The earlier editions of Securities Regulation and Fundamentals of Securities Regulation have profoundly influenced the law. Since 1969, no fewer than thirty-seven Supreme Court decisions(6) and countless decisions of the lower federal courts have cited these works. The third edition of Securities Regulation is bound to be at least equally influential. A personal reminiscence may illustrate one reason for the magnitude of Loss's influence on the law. I first met Loss in 1956 when, fortunately enough, I was a student in his Corporations course. My clearest recollection of the course today is of Loss reflecting aloud on the results of hypothetical lawsuits, some of which would not be brought -- much less decided -- until many years in the future. In particular, I recall his comments regarding insider trading, which he taught as part of Corporations. Under what circumstances, Loss asked, would a "tippee" -- a term that Loss invented to denote a person who received a "tip" of nonpublic corporate inforination -- be liable under SEC rule lob-5,(7) the principal antifraud provision of the federal securities laws?(8) It was by no means clear back in 1956 that a corporate officer or director -- let alone a tippee -- could violate the securities laws by trading in the public securities markets while in possession of nonpublic information about his company.(9)
The following year, I took Professor Loss's course in securities regulation. My class notes, which I still have, give an indication of his extraordinary wisdom and prescience. Again, he was not content simply to teach the existing law; he insisted on discussing difficult issues of law whose resolution lay well in the future. Many of them have since been decided by the Supreme Court: When does a note fall within the definition of a "security"?(10) How should the sometimes competing goals of the securities laws and the antitrust laws be reconciled?(11) How broad is the definition of a "seller" under section 12 of the Securities Act of 1933,(12) which gives buyers a private right of action against sellers under some circumstances?(13) What is the relationship between the express civil liability provisions of the federal securities laws and civil liability implied by the courts under rule 10b-5?(14) Is the SEC permitted to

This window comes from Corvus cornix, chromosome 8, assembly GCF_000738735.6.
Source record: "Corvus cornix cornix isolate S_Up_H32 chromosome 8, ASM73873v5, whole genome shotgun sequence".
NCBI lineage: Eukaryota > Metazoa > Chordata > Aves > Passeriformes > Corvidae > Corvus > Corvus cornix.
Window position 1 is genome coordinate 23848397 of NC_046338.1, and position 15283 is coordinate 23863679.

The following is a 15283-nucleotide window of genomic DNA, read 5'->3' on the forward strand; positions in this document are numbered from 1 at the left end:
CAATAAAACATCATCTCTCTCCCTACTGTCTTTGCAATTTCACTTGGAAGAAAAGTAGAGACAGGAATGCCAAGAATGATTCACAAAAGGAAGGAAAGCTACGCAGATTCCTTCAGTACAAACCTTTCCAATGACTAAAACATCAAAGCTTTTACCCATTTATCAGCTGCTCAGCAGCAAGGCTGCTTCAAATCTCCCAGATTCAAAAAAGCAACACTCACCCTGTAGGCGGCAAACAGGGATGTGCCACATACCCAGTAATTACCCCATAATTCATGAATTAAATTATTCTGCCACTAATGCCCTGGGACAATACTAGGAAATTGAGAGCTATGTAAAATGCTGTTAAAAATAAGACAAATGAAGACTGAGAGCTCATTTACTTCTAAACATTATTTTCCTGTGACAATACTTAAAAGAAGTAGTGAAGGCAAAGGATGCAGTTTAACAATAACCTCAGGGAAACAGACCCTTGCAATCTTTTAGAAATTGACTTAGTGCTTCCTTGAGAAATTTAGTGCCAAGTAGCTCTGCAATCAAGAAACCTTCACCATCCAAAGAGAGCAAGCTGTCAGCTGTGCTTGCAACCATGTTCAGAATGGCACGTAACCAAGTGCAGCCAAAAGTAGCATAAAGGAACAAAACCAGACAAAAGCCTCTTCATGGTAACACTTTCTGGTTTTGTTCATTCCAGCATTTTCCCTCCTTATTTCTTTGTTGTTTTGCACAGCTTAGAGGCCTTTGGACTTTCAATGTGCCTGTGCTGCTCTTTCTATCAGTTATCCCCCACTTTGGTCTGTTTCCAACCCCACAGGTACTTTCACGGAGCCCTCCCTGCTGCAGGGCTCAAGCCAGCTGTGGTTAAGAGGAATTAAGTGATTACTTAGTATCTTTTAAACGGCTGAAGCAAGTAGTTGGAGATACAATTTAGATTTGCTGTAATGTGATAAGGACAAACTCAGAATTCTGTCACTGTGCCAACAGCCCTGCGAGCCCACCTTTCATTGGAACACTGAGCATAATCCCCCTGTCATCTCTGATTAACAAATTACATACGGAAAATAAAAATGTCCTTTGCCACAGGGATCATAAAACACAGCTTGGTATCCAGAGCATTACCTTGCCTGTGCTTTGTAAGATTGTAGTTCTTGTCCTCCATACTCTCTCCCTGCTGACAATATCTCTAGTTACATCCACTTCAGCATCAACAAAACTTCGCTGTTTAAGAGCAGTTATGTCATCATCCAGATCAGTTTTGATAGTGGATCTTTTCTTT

suspend trading in a security without notice or hearing beyond the ten-day period expressly set forth in the statute, by tacking on additional ten-day suspensions?(15) What is the appropriate statute of limitations governing a civil action brought under rule 10b-5?(16)
In a similar fashion, Loss and Seligman's treatise concerns itself with many unresolved issues as well as with existing law. Securities Regulation views federal securities regulation not so much as a body of black-letter law but rather as an evolving set of principles and doctrines, informed by the past and peering questioningly into the future. Just as in Loss's Corporations and Securities Regulation classes, the treatise focuses on the uncertainties in the law and the issues that the cases have thus far left unresolved. The issue of whether scienter is required under rule lob-5 provides an example. Loss and Seligman point out that although the Supreme Court held in the landmark decision of Ernst & Ernst v. Hochfelder(17) that scienter, or "intent to deceive, manipulate, or defraud"(18) is a necessary element of a private action brought under rule lob-5, "[t]he majority opinion in Ernst Ernst is puzzling, and it leaves as many questions as it answers" (p. 3663). The authors then devote several pages to a provocative discussion of the questions that Ernst & Ernst failed to resolve, including the relationship...